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SATA 150 and UDMA

Tags:
  • Hard Drives
  • SATA
  • UDMA
  • Storage
Last response: in Storage
September 26, 2006 1:04:32 AM

Will a SATA-150 Drive work with a UDMA 33-66-133 Mobo?

I think I am missing something in how to check compatibility on this.

The Mobo has SATA connections, but this is my first build so I figure I'm bound to mess something up.

More about : sata 150 udma

September 26, 2006 1:32:04 AM

Post what motherboard it is and the rest of your specs.

If a motherboard has SATA ports, I'm sure it would support SATA drives. Otherwise that would be pretty stupid, no?
The UDMA ratings probably refer to the IDE port on the board.
September 26, 2006 2:01:25 AM

MSI P965 Neo-F Intel Socket 775 ATX Motherboard

Yeah I think its for the IDE, but like I said this is my first build.

The UDMA rates are under the IDE, but I saw nothing on the details about SATA. Just an arrow on the diagram to the SATA ports.

I research pretty well, but I'm not exactly an IT.

Thanks for the help.
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a b G Storage
September 26, 2006 2:20:49 AM

SATA 150 is technically UDMA 7. The BIOS is going to identify the UDMA mode of every SATA drive as UDMA 5. Do not worry, this is normal. There is nothing you can do about it.
September 26, 2006 2:29:31 AM

As long as it works as a 300GB HDD and not a slug that is fine.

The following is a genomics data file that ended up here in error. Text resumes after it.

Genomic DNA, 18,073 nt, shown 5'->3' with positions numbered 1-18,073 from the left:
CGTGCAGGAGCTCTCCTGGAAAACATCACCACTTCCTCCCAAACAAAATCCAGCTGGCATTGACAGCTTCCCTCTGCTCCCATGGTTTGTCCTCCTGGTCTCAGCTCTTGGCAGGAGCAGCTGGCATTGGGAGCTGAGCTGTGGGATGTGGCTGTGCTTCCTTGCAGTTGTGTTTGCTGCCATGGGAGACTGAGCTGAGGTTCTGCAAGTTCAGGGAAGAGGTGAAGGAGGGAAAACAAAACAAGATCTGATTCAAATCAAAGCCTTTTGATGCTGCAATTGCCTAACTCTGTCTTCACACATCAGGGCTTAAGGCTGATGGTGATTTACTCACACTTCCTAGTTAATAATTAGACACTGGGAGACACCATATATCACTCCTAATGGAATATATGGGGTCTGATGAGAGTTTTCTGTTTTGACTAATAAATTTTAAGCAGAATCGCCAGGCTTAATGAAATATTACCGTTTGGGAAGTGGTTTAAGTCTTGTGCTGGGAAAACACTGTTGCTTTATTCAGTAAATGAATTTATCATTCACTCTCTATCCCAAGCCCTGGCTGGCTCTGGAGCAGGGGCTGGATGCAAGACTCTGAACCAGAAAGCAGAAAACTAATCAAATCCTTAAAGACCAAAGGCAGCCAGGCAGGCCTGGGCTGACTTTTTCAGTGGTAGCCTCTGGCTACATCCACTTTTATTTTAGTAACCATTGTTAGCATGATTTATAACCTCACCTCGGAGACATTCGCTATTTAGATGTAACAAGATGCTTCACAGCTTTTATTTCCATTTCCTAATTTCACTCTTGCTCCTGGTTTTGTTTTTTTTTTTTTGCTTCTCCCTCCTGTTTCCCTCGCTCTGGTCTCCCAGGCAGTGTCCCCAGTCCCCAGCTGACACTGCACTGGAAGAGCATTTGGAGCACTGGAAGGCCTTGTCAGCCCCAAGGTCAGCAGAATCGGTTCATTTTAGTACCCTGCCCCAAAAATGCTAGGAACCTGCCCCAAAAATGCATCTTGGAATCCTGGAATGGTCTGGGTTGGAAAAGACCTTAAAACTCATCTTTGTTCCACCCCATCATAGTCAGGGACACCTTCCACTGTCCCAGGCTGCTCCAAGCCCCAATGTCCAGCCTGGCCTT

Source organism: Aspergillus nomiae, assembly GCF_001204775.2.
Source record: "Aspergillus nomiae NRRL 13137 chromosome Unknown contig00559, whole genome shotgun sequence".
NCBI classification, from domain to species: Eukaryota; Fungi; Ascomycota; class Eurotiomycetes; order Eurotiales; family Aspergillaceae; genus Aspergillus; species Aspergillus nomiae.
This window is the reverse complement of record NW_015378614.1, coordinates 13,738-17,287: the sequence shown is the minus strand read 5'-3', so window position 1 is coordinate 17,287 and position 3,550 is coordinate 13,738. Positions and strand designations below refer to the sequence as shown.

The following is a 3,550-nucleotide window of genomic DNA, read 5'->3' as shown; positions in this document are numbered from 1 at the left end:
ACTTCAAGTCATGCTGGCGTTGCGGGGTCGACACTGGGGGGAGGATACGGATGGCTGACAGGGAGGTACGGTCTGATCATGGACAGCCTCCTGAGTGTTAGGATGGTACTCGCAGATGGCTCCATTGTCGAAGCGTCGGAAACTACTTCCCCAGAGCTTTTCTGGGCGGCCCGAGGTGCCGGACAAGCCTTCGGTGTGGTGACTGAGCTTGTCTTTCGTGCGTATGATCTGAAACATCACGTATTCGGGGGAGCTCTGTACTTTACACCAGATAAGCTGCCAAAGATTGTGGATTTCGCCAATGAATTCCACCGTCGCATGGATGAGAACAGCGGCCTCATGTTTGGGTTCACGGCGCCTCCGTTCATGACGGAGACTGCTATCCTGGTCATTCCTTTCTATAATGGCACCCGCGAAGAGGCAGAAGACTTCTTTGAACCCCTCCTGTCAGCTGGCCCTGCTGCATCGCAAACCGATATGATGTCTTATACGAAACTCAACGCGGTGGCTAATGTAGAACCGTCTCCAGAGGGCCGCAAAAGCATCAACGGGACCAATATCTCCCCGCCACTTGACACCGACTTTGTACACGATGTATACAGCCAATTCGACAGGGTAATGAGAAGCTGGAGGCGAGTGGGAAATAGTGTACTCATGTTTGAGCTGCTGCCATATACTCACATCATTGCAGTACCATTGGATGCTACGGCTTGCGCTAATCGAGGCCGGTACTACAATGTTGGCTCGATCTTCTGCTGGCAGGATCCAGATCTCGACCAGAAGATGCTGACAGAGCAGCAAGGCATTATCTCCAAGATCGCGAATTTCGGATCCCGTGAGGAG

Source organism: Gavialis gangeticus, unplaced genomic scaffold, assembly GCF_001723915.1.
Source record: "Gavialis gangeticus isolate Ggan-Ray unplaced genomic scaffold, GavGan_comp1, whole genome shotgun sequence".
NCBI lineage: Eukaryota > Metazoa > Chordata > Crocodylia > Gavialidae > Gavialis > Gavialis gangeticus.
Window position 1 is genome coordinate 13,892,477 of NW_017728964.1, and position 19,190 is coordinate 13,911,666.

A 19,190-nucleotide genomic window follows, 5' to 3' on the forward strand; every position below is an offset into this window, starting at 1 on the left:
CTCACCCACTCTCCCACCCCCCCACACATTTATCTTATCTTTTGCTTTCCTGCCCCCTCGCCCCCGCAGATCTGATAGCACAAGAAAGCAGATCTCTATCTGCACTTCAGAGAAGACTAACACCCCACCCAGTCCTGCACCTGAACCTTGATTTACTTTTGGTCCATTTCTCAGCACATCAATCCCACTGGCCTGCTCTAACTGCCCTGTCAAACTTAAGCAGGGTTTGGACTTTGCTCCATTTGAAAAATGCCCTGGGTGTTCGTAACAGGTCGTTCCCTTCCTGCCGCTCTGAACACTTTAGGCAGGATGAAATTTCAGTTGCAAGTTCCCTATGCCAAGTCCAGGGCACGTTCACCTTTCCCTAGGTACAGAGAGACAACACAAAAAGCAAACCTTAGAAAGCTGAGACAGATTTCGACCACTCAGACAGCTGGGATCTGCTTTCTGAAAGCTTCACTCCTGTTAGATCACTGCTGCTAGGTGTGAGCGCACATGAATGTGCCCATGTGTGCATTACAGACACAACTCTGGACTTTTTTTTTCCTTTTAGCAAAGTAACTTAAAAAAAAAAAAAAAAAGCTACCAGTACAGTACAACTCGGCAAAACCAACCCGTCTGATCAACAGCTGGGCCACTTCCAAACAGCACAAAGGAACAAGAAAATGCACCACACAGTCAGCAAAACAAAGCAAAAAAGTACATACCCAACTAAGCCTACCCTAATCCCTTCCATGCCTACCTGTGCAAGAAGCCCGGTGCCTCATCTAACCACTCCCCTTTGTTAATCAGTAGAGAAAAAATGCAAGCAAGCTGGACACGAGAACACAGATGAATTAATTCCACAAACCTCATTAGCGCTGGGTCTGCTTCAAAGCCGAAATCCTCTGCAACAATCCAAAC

I guess I'm Intel Inside Idiot Outside.

Thanks.
September 26, 2006 2:47:55 AM

Quote:
As long as it works as a 300GB HDD and not a slug that is fine.

I guess I'm Intel Inside Idiot Outside.

Thanks.

Nah you're not, its better to ask a question than have it blow up later.
Plus now you can answer the question when the next person asks. :) 
September 26, 2006 7:22:53 PM

Quote:
SATA 150 is technically UDMA 7. The BIOS is going to identify the UDMA mode of every SATA drive as UDMA 5. Do not worry, this is normal. There is nothing you can do about it.


Hhmmm...I have a new Seagate Barracuda SATA 3.0 in one machine and a Hitachi SATA 3.0 in another and bios ID's them both as UDMA 6. Now, on both these builds I did NOT attempt to install any drivers beofre installing Windows and everything seemed to work OK. BTW...the Seagate is VERY quiet...no weird clicking noises.

However, they both benchmark as a drive index 76 MB/s and I have an older, ATA drive that benches at 67 MB/s in Sisoft.

So are my SATA's operating correctly?
September 26, 2006 10:35:36 PM

SATA 3.0 means 3.0 Gbps. Which translated means 300MB/s (SATA has some overhead).

Any HDD you find will not exceed 80-90MB/s. UDMA5 is 100MB/s. 6 and 7 are who knows what (i'm too lazy to look beyond a quick google search).

If you don't have any problems, your HDD's seem fine.
a b G Storage
September 27, 2006 1:35:29 AM

Quote:
SATA 3.0 means 3.0 Gbps. Which translated means 300MB/s (SATA has some overhead).

Any HDD you find will not exceed 80-90MB/s. UDMA5 is 100MB/s. 6 and 7 are who knows what (i'm too lazy to look beyond a quick google search).

If you don't have any problems, your HDD's seem fine.


UDMA 6 is 133MB/s, and UDMA 7 is 150MB/s. UDMA 8 (not sure if this is an official standard or not) would be 300MB/s.
September 27, 2006 6:44:02 PM

Ahh excellent, thanks prophecy!
Good to know.. All the charts I found topped out at UDMA 5... I guess they haven't been updated.
a b G Storage
September 28, 2006 1:35:13 AM

Even newer BIOS'es will report SATA drives as running in UDMA 5 or 6. It's just the way it works. The charts probably have been updated.